Why you should "ruin" a perfectly good day - Inaugural P.G.D. post

Why You Should "Ruin" a Perfectly Good Day -- Inaugural P.G.D. Post

Emotional stuckness. It happens. A lot.

Weeks into the course, some participants still find themselves coming undone when faced with behaviors such as:

-- daughter picks on younger brother

-- son whines and is very "demanding" 

-- kids play video games before completing homework

-- son does not respond to "Good morning!"

-- daughter does only the minimum necessary for a passing grade 

The million dollar question seems to be:

"What do I do when I DON'T want to help or Active Listen or even talk to my _____ (your preferred colorful label) child?!?!"  

There is, in fact, a bright side to this inquiry, because fury could so easily lead to writing off the child, especially an older one: "He's just a brat. That's the way he is. I am done with him."

Instead, these parents acknowledge that, intellectually, they know what they want to do -- that is, to remain receptive to their child's point of view and to Shift Gears between Confronting and Active Listening in order to meet everyone's needs and share values respectfully. Yet, emotionally, they are too unravelled to access these skills.

When it comes up in class, I put aside the agenda for a while and Active Listen. We brainstorm heat-of-the-moment alternatives to doing or saying something we will regret. We recall some of our favorite new thoughts:

I often have this up as parents trickle in for class

I often have this up as parents trickle in for class

We talk about prevention strategies like sleep, exercise and pursuing our own careers and dreams. I also mention that, after the course, I can recommend a slew of resources that were integral to my own transformation. 

That's what I get to do in this new series.

Because, as my mentor and master P.E.T. trainer Kathryn Tonges stressed to me, in order to stop jumping from one upsetting incident to the next, parents must, in the No Problem zone, carve out some time to reflect. 

What that means, I recently explained to a good friend, is that we wait until there is no high emotion and then reach back to a painful incident and explore it. Many people, I acknowledged, would protest: "Why would I ever ruin a perfectly good day and do something like that?!"

I see their point because, for too long (nine years qualifies as too long, right?), those were my sentiments. 

I would have a big fat fight with my middle child Jake, kinda-sorta make up with him, blow off steam at yoga and start the next day "fresh." Or, cranky myself at bedtime, I might loudly rebuke the baby of the house, Claudia, for her messy bedroom; after stomping back in to say sorry, however, I was still somehow annoyed at her for "making" me so upset.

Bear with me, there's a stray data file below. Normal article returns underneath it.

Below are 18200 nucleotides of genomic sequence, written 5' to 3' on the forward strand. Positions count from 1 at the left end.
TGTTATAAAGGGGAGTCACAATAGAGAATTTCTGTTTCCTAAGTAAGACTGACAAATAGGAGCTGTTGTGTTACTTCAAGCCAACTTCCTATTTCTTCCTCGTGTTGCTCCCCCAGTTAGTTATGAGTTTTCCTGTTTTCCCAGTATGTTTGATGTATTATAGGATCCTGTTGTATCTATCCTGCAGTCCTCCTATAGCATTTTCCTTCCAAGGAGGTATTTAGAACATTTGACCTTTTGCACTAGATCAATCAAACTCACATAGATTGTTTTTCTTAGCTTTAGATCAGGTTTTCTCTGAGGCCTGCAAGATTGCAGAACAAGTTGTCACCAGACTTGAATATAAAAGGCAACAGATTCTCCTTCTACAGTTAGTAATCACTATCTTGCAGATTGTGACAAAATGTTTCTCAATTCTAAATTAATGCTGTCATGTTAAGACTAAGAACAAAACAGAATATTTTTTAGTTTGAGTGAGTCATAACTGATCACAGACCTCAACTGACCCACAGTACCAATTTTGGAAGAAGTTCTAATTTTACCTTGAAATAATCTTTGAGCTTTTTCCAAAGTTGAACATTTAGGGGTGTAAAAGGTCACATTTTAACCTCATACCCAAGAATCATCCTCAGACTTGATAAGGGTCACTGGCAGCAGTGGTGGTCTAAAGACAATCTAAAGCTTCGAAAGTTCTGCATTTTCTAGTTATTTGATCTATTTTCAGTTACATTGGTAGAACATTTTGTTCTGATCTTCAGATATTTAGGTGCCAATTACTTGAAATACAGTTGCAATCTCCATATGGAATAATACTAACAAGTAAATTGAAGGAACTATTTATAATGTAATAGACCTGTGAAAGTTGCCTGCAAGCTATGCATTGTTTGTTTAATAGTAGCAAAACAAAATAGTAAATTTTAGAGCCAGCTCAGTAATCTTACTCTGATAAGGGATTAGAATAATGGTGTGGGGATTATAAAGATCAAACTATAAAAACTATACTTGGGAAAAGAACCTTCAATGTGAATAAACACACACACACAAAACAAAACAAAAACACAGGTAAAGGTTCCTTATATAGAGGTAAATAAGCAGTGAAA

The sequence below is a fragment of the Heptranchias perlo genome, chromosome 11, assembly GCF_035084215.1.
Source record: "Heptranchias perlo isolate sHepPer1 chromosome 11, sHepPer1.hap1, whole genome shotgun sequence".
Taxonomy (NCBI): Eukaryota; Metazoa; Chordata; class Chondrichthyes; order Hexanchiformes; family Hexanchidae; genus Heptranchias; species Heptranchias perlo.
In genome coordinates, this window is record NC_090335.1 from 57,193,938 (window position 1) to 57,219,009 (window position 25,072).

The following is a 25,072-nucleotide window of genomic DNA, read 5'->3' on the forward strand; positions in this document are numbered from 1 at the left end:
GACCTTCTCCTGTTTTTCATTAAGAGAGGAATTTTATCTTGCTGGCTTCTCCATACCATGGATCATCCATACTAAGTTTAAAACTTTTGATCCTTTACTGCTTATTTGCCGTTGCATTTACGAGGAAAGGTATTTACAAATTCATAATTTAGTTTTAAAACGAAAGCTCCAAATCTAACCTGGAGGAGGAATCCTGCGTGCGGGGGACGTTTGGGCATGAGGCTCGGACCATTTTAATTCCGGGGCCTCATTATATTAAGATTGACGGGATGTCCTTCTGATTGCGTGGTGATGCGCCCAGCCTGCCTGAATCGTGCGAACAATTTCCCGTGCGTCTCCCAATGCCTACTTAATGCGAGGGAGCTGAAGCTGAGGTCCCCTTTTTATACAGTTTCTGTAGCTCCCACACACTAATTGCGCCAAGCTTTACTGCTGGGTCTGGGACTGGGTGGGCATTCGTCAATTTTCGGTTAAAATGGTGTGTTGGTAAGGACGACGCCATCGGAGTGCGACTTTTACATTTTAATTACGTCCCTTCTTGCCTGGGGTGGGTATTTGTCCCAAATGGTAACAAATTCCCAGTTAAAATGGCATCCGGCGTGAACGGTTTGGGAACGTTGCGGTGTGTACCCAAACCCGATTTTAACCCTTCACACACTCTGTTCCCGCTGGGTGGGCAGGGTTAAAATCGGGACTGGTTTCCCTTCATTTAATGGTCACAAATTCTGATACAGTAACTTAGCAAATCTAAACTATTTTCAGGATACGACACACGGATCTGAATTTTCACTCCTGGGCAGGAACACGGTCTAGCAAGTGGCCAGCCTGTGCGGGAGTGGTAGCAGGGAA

I found this magnet and had to buy it!

I found this magnet and had to buy it!

After incidents like these, I just wanted to move on! Life with kids is already go-go-go and some parents also have outside jobs, care for aging parents and just truly lack any semblance of me-time. The prospect of delving into a resolved (however messily) conflict is pretty darn unappealing. Where's the TV remote?

The problem was, the next day I wasn't really lighter or enlightened. My resentment would color my interactions with my little ones. The issue would arise again and I would lose it again. Rather than shake out the problem in the sunlight for inspection, I continued to sweep it under the rug. I was hurting and, importantly, so were my children. But . . . if . . . they . . . would . . . just . . . . change . . .  

So many parents start the course as I did: wanting to learn how to get their children to be different. But sometimes the emphasis on the child or child's behavior is misdirected. Tara Brach, in her audio talk Awakening Through Conflict, says that if we are replaying patterns that cause distance, it behooves us to give deep attention to our own inner experience:

Even when another person appears as the trigger of our misery, even when they REALLY seem like they’re the ones that are triggering it, the source of our painful emotions is inside us. We have a long history where that was seeded, a long history of feeling our needs weren’t met and playing out patterns so that we are ready to be triggered. We could get rid of the present day triggers and it would not heal the emotions that are within us, it needs direct attention.
— Recorded April 23, 2014

We can all feel supported by Dr. Thomas Gordon who, at the end of his book, recognized that participating in a P.E.T. course often inspires further self-development. Some of his participants continued to meet in groups to: